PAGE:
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May 11, 2012; Source: Alternet
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Did the 99% Power protests at the Bank of America shareholders’ meeting hit their mark? Bank of America is still there, and the corporate managers got their way on major initiatives, but the 99% Power movement still had an impact. Fundamentally, the protests have made shareholders’ meetings and the content of their agendas more visible to the American public, particularly in terms of how their private corporate decisions have significant public impacts.
Despite the decision of the Charlotte, N.C. City Council to classify the protests as an “extraordinary event,” thereby allowing for the criminalizing of typically legal protest activities, some 1,000 protesters showed up to rally outside—and for a few, inside—the Bank of America’s shareholder meetings, raising questions about BofA’s role in financing mountaintop coal removal and foreclosing on millions of homeowners. For the most part, inside the meeting, protesters raised questions that the BofA execs parried and dismissed as briefly as they could.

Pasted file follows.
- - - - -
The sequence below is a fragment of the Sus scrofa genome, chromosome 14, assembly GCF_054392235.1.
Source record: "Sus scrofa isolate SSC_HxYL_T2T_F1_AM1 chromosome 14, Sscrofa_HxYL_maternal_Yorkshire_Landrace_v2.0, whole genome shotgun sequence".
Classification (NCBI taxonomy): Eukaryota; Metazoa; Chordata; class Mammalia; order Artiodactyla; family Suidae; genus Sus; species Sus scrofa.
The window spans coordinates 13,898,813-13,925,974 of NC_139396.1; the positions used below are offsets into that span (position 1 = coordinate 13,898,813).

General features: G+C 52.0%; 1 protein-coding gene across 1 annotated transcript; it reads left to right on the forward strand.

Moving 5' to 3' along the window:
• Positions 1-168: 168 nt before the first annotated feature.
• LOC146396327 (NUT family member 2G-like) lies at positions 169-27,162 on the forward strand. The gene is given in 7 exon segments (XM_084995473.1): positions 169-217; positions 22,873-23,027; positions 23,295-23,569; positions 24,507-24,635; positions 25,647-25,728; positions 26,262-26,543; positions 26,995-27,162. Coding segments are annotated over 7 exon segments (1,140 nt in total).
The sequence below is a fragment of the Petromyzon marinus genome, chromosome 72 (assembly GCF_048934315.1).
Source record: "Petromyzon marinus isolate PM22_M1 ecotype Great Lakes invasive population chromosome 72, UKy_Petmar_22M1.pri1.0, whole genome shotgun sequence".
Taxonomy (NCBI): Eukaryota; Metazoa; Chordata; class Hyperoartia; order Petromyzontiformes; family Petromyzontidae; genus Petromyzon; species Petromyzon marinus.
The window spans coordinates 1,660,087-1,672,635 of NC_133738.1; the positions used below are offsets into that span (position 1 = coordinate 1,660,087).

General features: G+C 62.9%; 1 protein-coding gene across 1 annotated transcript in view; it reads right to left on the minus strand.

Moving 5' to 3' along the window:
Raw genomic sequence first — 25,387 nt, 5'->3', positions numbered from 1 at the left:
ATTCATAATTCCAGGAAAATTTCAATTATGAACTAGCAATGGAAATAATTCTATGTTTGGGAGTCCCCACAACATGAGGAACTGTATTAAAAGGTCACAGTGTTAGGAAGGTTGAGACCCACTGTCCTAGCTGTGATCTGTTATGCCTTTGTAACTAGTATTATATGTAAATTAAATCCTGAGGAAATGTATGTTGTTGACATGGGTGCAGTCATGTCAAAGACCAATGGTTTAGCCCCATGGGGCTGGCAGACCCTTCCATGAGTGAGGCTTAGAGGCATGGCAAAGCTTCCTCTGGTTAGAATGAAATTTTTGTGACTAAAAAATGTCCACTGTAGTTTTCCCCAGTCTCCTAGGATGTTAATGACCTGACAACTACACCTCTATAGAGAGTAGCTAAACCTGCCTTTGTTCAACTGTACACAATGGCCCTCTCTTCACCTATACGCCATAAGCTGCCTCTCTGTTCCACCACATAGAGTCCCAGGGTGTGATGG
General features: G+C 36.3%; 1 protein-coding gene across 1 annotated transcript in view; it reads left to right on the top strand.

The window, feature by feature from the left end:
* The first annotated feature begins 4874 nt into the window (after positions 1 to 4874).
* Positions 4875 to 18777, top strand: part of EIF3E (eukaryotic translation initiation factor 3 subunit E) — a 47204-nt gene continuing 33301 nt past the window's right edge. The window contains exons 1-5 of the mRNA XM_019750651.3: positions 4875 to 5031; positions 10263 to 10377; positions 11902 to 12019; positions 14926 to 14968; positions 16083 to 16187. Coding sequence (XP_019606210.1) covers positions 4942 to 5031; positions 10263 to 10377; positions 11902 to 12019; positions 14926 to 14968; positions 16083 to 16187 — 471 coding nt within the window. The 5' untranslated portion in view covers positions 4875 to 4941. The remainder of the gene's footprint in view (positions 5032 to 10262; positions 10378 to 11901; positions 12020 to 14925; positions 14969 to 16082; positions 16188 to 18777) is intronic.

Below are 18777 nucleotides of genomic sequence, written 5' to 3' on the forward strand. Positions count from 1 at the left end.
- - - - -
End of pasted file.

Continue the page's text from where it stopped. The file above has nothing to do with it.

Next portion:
More important, however, was the attention given to shareholder resolutions. Although BofA fended them off, too, they were visible and covered in the mainstream as well as the business press. Although the bank’s management compensation plan (which delivered a $7 million package to the already well compensated CEO Brian Moynihan) was approved by a vote of 92 percent of the shareholders, BofA had to face requests for third-party audits of the bank’s mortgage servicing operations (which BofA fought off with a vote of 85 percent of the shareholders) and a call for more disclosure of the bank’s lobbying operations (which got the support of 30 percent of shareholders).
“Why do these people even bother showing up,” said an older woman of the 99% Power protesters on her way into the shareholders’ meeting. “Nothing is going to change for them.” She was wrong. The private nature of the corporate shareholder meeting is changing. Recent votes affirming management’s decision-making seem to be weakening under the pressure of people infiltrating venues such as BofA’s annual meeting in Charlotte. –Rick Cohen